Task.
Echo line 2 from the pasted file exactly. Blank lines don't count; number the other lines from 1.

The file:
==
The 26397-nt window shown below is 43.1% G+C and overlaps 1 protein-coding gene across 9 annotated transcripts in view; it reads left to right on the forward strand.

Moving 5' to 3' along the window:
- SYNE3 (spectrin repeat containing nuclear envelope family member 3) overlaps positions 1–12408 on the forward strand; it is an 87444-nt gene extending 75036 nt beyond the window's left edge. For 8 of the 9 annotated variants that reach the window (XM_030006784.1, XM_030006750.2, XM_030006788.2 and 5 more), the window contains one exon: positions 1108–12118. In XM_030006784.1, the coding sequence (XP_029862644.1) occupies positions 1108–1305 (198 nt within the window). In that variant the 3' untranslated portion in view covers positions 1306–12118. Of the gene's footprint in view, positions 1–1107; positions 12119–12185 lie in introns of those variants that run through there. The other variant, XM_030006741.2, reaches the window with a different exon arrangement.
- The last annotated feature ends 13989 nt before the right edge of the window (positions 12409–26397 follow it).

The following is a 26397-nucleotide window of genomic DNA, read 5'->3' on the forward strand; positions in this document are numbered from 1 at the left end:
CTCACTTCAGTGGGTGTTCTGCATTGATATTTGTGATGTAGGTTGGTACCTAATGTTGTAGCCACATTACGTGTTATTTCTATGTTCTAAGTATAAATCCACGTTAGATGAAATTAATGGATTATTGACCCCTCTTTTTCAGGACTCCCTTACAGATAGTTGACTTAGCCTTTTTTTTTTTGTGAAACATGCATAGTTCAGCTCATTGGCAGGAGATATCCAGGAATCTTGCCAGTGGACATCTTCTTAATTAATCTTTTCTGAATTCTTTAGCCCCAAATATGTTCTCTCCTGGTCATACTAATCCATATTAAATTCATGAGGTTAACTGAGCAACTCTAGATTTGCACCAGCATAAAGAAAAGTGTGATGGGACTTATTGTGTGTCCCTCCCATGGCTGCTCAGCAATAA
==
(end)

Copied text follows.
Moving 5' to 3' along the window: